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An acquaintance with history in general is considered an essential part of a liberal education; and to no branch of study does the student commonly apply himself with more pleasure or profit, than to this. Even the uneducated man finds a rich reward in perusing the records of older times; and few, it is believed, can be found, at least in our own country, who have not had sufficient curiosity to read a half score or more volumes of civil history.

Yet that branch of history, called ecclesiastical, has been, it is believed, comparatively neglected, -neglected, not by the general student only, but even by the great body of the professed friends of Christianity.

Among the causes of this neglect, especially on the part of those who have no personal interest in religion, this is probably one, viz. the natural repugnance or the human heart to dwell upon that " kingdom which is not of this world," and which, in its principles, is at utter variance with those by which they are governed. But, in respect to professed Christians, this must not be admitted. Other reasons may be assigned; and among them, the following is most prominent, viz. the voluminous character of writers on ecclesiastical history, such as Mosheim, Milner, Neal — but more especially the tediously minute and repulsive form, in which their works are written.

But neither inordinate length nor dry detail are essential to a faithful ecclesiastical history. The great outlines of it are comparatively few; and incidents sufficiently interesting and important exist, by which to enliven and enrich it.

Under this conviction, the present volume has been attempted, and is now presented to the public. The author has not the vanity to believe that the work is perfect; yet he indulges the hope, that he will be found to have improved somewhat upon those who have gone before him in the leading object in view, viz. to present the subject in an attractive form. At this he has sedulously aimed Whether, in his efforts, he has been successful, a candid public will judge.

In respect to the writers principally consulted for the materials which form this volume, it will perhaps be necessary only 10 say, that he has derived assistance from every work adapted to his purpose, within his reach ; and which he supposed would render his work more useful and acceptable. To all, it has been his intention to give the credit due ; yet, in respect to some, he may have unintentionally failed. It would be in vain to supply deficiencies here.

It may be appropriately added, that the work has been prepared with special reference to the younger classes of society. To them it is presented, as the history of a kingdom which is gloriously advancing in our own times, and of which they particularly are invited, by its Divine Founder, to become members.

Of the young, and indeed of all, it may be inquired, what more interesting and important field of knowledge can you enter, than that of ecclesiastical history? Where exist more striking instances of virtue, benevolence and patriotism? Where are to be found more useful lessons on the subject of degraded human nature ? Would we wish an example of benevolence? We have it in the voluntary death of the Son of God. Would we witness what zeal can do, in a good cause? We have presented to us the apostles of our Lord. Or, ask we for instances of meekness, constancy and fortitude? We have hundreds of such in the martyrs of Christianity. Besides, no portion of history so signally displays the dealings of God with mankind. Here we see most emphatically the operations of his hand, putting to nought the “wisdom of this world," and urging forward a kingdom, in opposition to the combined powers of earth and hell.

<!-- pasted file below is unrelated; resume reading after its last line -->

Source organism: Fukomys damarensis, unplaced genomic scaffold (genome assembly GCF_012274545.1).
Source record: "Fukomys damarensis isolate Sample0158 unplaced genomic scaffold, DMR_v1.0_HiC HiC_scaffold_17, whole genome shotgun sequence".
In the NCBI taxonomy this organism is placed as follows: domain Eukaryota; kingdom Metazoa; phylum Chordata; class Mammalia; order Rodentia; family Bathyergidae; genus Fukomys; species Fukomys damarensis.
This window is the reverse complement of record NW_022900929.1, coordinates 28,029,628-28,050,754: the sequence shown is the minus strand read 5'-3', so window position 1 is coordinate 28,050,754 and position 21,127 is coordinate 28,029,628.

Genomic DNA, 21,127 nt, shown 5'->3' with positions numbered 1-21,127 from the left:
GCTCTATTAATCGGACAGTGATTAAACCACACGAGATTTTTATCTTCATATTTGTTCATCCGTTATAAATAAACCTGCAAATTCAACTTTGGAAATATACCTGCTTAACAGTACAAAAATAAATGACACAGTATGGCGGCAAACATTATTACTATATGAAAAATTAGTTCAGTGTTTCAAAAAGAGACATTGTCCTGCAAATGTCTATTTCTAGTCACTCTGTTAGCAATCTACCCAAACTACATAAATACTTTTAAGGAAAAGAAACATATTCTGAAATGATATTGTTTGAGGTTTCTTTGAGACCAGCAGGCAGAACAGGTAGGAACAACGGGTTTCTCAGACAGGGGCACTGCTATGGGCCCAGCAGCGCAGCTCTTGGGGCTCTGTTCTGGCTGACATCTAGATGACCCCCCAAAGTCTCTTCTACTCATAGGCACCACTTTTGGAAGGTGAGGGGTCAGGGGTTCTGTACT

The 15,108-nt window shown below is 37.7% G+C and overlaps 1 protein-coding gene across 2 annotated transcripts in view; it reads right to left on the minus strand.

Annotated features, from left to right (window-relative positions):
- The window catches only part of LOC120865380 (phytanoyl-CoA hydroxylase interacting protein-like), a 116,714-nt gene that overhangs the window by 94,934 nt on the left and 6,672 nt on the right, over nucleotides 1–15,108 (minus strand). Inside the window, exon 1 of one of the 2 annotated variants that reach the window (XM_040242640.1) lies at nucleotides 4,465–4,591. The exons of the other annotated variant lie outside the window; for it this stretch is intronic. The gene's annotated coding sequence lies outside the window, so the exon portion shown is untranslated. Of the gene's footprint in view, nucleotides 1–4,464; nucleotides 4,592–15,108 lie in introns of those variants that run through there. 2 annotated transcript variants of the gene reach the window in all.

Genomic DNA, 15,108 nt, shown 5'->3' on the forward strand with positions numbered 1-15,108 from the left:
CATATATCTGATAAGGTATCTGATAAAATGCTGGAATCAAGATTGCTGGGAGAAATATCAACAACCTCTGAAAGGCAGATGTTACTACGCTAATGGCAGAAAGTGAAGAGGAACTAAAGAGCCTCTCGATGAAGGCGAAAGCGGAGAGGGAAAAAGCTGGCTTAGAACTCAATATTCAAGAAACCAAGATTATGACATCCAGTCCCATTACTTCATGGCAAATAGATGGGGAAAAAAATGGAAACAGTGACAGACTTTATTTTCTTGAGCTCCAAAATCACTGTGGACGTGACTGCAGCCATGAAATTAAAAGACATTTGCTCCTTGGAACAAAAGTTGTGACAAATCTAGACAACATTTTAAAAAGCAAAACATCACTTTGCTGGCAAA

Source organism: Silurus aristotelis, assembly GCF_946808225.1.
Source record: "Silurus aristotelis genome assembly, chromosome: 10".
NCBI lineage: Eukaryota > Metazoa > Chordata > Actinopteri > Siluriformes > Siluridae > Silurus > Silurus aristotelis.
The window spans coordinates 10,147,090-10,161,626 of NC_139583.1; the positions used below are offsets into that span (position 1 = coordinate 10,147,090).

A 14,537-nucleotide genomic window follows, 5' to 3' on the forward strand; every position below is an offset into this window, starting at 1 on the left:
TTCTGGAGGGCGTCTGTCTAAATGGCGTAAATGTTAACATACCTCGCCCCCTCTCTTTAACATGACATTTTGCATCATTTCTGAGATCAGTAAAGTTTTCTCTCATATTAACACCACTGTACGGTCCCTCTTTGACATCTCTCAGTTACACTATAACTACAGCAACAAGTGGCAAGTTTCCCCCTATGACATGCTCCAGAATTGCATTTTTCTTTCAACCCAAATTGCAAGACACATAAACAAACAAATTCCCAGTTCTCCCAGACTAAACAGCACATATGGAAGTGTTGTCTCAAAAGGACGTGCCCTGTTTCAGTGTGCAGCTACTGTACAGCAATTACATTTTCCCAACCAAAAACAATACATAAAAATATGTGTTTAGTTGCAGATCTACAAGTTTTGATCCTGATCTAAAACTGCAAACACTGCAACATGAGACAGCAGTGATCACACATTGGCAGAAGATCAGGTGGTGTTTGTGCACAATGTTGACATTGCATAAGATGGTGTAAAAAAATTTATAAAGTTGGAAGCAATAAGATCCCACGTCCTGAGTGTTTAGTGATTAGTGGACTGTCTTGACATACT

The kingdoms of this world are destined in succession to pass away. The proud empires of antiquity are dissolved. Rome, with her splendid appendages, has crumbled to ruins. Carthage has fallen. And the kingdoms which now exist, and which have been consolidated by political cunning and sagacity, may live at no distant era only in the records of history. But the kingdom of Jesus will endure, and continue to gather strength and glory in all time to come


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1. Accession of Vespasian.--2. Destruction of Jerusalem.-3. Accession of Titus.-4.

Second persecution under Domitian.-5. Nerva.-6. Third persecution under Trajan.-7.
State of the Church under Adrian.-8. Under Antoninus Pius.-9. Fourth persecution.-
Martyrdom of Polycarp and Blandina.–10. State of the Church under Commodus.—11.
Pertinax.–12. Fifth persecution.—13. State of the Church under Caracalla.--14, 15. Macri.
nus-Heliogabalus-Alexander Severus.–16. Sixth persecution.—17. Seventh persecution.
-18–21. State of the Church under Decius.-22. Commencement of monkery.-23. Cy.
prian.-24. Noratian schism.--25. State of the Church under Gallus.-26. Eighth persecu-
tion.-27. Ninth persecution.-28. State of the Church under Dioclesian.-29. Tenth
persecution.-Distinguished characters in period third.



Page 65
1. Accession of Constantine.—2. Division of the empire.-3. State of the Church under
Constantine.-4. Conduct of Galerius.—7. Of Maximin.-6. Contest between Maximin
and Licinius.—7. Favorable tendency of this contest to Christianity.—8. Defeat of Max-
entius by Coastantine.-9, 10. Licinius and Constantine at first favor Christianity; but, at
length, the former opposes it.—11. Death of Licinius, and subjugation of the whole Roman
empire to Constantine.-Universal establishment of Christianity.–12. State of the Church
under Conetantine.-13, 14. Rise and fall of the Donatists.—15-23. Arian controversy.-
24. Death of Constantine.-25. State of religion.-26. Distribution of the empire.-27.
Monkery.—28. Increase of Arianism.—29. Julian the Apostate.-30. Increase of the influ-
ence of the bishop of Rome.-31. State of the Church under Jovian.-32. Under Valen-
tinian and Valeng.–33. Death of Athanasius.—34, 35. State of the Church under Gratian
and Theodosius.-36. Pelagianism.-37, 38. State of the Church under Arcadius and Ho-
norius.-39. Invasion of the Roman empire by northern barbarous tribes.40. Capture of
Rome by Alaric.-41. Rarages of the Visigoths, Franks, Saxons, &c.-42. Their conduct
with respect to Christianity.-43. Establishment of the Franks in Gaul, and the conversion